“Small businesses need to be able to count on getting their money to make payroll, to pay the utility bills,” she said. “Nonprofits should be able to do that. It’s not people who can examine the safety and soundness of their individual banks. That’s the job that regulators have to do.”
Warren, who was among a faction of Democrats who vocally opposed a 2018 law that rolled back key provisions of the 2010 Dodd-Frank law and weakened banking regulations, said lifting the FDIC insurance cap would be “a good move “, if it was done in context. with tighter rules for banks.
Big banks can get bigger as crisis swamps ‘too big to fail’ worry
In another appearance, on ABC’s “This Week,” Warren got more specific, saying she wants Congress to repeal a provision in the 2018 law that had loosened restrictions on banks with $50 billion or more in assets.
“These are the banks for whom the main regulator is the Federal Reserve Bank. And these are the banks that engaged in these risky practices that have ultimately … blown up at least three banks,” Warren said. “We need tough regulation. If you have more than $50 billion … you should be subject to stress tests and decent capital requirements and so on.”
A longtime critic of Federal Reserve Chairman Jerome H. Powell, Warren also said he needed to ensure the Fed halts its campaign to raise interest rates, citing factors such as the war in Ukraine and falling prices. The Fed’s next policy meeting is on Tuesday and Wednesday, with the interest rate announcement to be announced on Wednesday afternoon.
“Raising the interest rate does nothing to solve those problems. All it does … is put millions of people out of work,” Warren said.
She stopped short of saying she had advised President Biden to remove Powell as Fed chairman, but said he should no longer be in that position.
“Look, my views on Jay Powell are well known at this point,” she added. “He has had two jobs. One is to deal with monetary policy. One is to deal with regulation. He has failed on both counts.”
Other lawmakers are also weighing in. On “Face the Nation,” Rep. Patrick T. McHenry (RN.C.), chairman of the House Financial Services Committee, that while Warren’s interview was the first time he had heard of a proposal to lift the deposit insurance cap, he did not rule out the possibility. McHenry noted that the FDIC had raised its deposit insurance cap from $100,000 to $250,000 in 2010 after the last financial crisis.
“I have not had a single conversation with the White House or the administration about (changing the level of) deposit insurance,” McHenry said. “However, what I will do … is determine whether we should address the FDIC deposit level.”
On NBC’s “Meet the Press,” Sen. Mike Rounds (RS.D.), a member of the Senate Banking Committee, suggested the $250,000 deposit cap was not high enough, citing inflation.
“When we talk about letting a bank go bankrupt, it’s one thing to say it’s okay to let the owners of a bank lose their resources. It is another thing to say that depositors must necessarily be allowed to forfeit their deposits,” Rounds said. “That’s why we start with a quarter of a million dollars in protection. Maybe it’s not enough.”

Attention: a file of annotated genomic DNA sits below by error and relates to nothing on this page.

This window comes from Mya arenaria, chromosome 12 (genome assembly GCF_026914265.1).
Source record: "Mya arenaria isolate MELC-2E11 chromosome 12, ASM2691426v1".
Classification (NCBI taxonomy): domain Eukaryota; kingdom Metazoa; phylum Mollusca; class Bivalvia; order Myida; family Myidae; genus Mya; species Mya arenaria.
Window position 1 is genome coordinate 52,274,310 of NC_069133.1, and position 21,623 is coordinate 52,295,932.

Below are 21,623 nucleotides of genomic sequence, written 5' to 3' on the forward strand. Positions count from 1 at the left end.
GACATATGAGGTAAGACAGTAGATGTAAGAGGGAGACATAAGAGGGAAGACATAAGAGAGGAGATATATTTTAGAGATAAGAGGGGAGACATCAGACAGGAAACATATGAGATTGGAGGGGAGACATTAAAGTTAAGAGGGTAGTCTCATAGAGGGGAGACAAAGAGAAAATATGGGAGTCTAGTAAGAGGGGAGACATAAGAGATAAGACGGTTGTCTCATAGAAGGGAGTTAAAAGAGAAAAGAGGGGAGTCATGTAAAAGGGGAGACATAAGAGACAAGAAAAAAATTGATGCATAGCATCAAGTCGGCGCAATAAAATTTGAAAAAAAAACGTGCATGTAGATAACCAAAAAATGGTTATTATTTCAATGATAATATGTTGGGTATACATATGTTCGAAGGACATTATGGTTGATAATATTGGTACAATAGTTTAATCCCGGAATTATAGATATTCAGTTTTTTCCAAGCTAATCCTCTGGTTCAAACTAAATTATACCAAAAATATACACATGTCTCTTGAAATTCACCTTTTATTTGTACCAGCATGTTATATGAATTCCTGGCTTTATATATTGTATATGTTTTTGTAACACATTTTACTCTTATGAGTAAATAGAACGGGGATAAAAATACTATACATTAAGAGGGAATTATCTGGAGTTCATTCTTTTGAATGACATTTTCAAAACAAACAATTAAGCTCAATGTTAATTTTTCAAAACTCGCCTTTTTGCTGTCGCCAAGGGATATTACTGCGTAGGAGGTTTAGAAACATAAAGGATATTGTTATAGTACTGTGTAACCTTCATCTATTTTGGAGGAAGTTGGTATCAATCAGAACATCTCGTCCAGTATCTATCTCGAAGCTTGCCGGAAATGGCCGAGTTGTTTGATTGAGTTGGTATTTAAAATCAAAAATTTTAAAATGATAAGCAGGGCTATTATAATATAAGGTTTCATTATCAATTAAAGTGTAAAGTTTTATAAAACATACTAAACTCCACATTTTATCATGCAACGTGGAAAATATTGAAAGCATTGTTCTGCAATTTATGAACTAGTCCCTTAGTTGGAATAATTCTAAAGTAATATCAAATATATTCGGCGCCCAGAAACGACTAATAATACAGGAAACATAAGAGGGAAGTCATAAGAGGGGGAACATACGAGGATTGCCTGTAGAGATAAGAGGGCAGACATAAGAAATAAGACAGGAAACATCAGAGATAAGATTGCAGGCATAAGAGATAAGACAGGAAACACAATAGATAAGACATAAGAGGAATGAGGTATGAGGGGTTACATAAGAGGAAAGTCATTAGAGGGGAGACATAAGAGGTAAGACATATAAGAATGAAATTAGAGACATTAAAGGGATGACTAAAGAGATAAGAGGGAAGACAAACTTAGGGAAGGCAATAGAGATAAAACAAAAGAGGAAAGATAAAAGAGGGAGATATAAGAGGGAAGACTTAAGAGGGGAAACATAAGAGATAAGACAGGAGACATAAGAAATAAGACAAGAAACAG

Warren’s proposal comes a week after federal authorities announced they would protect all deposits at two troubled banks – Silicon Valley Bank and Signature Bank of New York – to stabilize and strengthen public confidence in the US banking system. But the collapse of the banks has also renewed battles over federal banking regulations.
On Friday, Biden called on Congress to impose tougher penalties on top bank executives whose mismanagement contributes to the failure of their institutions, saying current law limits his administration’s authority to hold bank executives accountable when their institutions fail and are placed into receivership under The FDIC, as Silicon Valley Bank did about a week ago.
Biden asked Congress to expand the FDIC’s authority to impose tougher penalties on executives at such banks, including barring them from taking other jobs in the banking industry, issuing fines and reclaiming their compensation.
That compensation should include gains from stock sales, the White House specified later Friday, noting that Silicon Valley Bank’s CEO, Greg Becker, sold $3.6 million in company stock days before the bank’s collapse.
Under current law, the FDIC can only fine bank executives who “recklessly” engage in a pattern of “unsafe or unsound” practices. The federal agency can also bar executives from holding jobs at other banks if they show “willful or persistent disregard for the safety and soundness” of their bank.
“Congress should strengthen this tool by lowering the legal standard for imposing this prohibition when a bank is put into the FDIC,” the White House said Friday. “The president believes that if you’re responsible for the failure of a bank, you shouldn’t just be able to turn around and lead someone else.”
Azi Paybarah contributed to this report.